This fortnight in Andalusada, 11/24/2012

This was supposed to be a weekly post (these things usually are), but due to Thanksgiving weekend I got rather derailed by stuff... so here goes.

Saturday, 11/17/2012

I didn't post anything particularly new on Saturday. Instead, I filled out a number of other things instead - starting with a significant expansion of Don Musa. His dates were settled upon (1796-1887), and his service with Caliph Yusuf was pushed back a few years because Yusuf I hired his father first (which means that I need to introduce that father for a bit, if only to kill him later.) He's also been made into a dirty old man; his first wife (who also needs introducing) predeceases him, so his wife can bear him Don Ibrahim without being nearly 60 herself; and, unlike the rest of Andalusada, his old age and death have been written in.
  • After that, a bit of editing was done for Yusuf I: his dates were written in (1772-1839), and mention of Abu Musa was made.
  • Don Ibrahim's birth year was pushed to 1860, and his formative years have been colored in more than anyone else's in Andalusada. His details - his relationship with his mother, his memories of his father, how that relates to Yusuf III - makes for the first family dynamics I've written anywhere in the blog.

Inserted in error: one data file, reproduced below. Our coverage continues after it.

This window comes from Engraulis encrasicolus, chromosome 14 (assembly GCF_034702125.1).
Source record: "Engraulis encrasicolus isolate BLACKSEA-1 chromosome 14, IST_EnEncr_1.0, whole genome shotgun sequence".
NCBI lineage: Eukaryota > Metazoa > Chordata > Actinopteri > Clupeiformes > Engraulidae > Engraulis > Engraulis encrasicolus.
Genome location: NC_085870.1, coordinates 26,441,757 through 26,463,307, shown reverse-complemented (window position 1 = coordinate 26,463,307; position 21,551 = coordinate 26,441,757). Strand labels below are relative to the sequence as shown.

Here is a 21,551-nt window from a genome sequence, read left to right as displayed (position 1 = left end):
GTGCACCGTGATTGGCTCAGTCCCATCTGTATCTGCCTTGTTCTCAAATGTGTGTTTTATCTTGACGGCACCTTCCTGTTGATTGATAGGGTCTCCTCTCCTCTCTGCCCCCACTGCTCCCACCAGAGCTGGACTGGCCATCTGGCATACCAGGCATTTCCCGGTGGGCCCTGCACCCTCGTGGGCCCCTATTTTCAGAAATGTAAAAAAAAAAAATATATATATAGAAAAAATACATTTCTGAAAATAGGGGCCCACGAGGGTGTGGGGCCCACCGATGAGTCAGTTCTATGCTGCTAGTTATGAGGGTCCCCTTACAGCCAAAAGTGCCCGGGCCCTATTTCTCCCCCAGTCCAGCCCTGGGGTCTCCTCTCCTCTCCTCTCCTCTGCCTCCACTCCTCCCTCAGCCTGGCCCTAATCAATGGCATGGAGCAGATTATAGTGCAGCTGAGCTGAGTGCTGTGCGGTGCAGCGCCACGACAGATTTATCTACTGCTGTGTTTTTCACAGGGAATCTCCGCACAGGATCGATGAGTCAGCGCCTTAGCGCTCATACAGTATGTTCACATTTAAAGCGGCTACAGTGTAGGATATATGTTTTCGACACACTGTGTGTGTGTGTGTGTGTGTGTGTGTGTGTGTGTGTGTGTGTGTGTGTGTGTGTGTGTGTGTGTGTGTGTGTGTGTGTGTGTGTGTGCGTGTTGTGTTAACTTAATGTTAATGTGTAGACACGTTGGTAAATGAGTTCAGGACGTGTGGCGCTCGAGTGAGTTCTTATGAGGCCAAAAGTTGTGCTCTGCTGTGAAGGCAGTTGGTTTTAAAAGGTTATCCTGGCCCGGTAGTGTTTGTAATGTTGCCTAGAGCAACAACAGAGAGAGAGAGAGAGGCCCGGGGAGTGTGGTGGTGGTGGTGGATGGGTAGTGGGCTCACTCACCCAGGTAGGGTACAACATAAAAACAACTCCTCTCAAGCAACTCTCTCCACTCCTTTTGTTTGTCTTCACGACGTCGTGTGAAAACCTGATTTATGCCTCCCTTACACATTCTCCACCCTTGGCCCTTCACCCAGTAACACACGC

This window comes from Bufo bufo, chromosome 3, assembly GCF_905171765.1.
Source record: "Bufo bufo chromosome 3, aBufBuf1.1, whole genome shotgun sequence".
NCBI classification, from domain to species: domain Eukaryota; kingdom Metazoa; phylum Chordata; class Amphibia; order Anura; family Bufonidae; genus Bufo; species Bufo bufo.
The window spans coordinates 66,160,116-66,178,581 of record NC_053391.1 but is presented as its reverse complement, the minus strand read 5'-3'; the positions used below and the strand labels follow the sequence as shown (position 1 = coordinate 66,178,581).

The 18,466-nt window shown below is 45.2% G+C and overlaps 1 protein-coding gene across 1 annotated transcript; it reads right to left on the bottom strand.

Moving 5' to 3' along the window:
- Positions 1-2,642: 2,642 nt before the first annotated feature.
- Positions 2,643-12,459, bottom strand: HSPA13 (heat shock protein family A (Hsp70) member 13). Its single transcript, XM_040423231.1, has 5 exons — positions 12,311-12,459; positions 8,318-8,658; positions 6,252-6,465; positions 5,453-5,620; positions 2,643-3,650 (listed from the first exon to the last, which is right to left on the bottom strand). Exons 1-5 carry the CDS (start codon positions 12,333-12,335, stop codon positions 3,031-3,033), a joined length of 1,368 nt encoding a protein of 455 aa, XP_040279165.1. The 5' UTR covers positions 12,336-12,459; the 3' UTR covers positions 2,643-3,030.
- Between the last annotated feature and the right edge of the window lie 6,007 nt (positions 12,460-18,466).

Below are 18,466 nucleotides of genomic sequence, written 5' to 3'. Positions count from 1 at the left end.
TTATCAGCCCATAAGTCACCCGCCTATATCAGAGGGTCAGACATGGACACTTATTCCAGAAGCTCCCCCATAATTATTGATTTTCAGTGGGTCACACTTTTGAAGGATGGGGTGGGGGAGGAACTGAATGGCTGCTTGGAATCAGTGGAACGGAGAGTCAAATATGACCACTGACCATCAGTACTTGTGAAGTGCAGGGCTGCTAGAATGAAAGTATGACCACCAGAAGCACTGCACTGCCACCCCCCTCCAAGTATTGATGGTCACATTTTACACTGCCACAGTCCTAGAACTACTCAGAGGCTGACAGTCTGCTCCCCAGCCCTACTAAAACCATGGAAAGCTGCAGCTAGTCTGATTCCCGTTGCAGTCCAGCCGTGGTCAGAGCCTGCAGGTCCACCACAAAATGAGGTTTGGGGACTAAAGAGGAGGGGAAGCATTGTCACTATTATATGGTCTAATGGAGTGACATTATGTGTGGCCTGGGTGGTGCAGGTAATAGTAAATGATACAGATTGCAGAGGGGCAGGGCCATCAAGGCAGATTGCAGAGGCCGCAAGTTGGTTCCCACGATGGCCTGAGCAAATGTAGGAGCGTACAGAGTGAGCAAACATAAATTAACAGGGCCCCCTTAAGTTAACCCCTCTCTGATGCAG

• Yusuf III also got a considerable expansion of his own.
And so to bed.

Sunday, 11/18/2012

It's been a tropey night, and tonight's one new post was a trope I'd started awhile ago and forgotten about: the Backbiting Journalists.
  • The UCNA's history was greatly expounded upon: Don Musa's death was written in, for starters, and the rhetoric of regencies was dropped as regards Yusuf II. Yusuf III was linked in, as was Basil II, about whom I know next to nothing.
  • Yusuf III was further rewritten - introducing his reputation as "the Camel," and repeatedly editing both his backstory and his birth year. This made for a hell of a mess.
  • Yusuf II, for his part, had the background to his succession cleaned up a touch. (And then, once I'd established that Yusuf wasn't necessarily born at the time, it got revised further. Retconning can be such a headache sometimes.)
  • Since I was linking to it enough anyways, backbiting got a significant expansion (and a reclassification to "works in progress.")
  • Eugen Orff got slightly expanded upon, although at present I know too little about too much to say more than I do.
  • Dystopian Catholic France was slightly expanded upon, mostly to work in the mention of Syrophilia from the Heretical Hero.
And so to bed.

Monday, 11/19/2012

Finally, back into writing again. The first thing I posted was the first wife of the UCNA, Zahra.
  • Yusuf III was expanded again, originally to link him to Zahra. While I was at it, I took my derps from R. and E. and put them to use, adding an anecdote about his puberty, introducing his penpals (and one of his older brothers), and filling out his early ties to the Believers, whoever they are. ("Whoever they are" happens a lot within this.)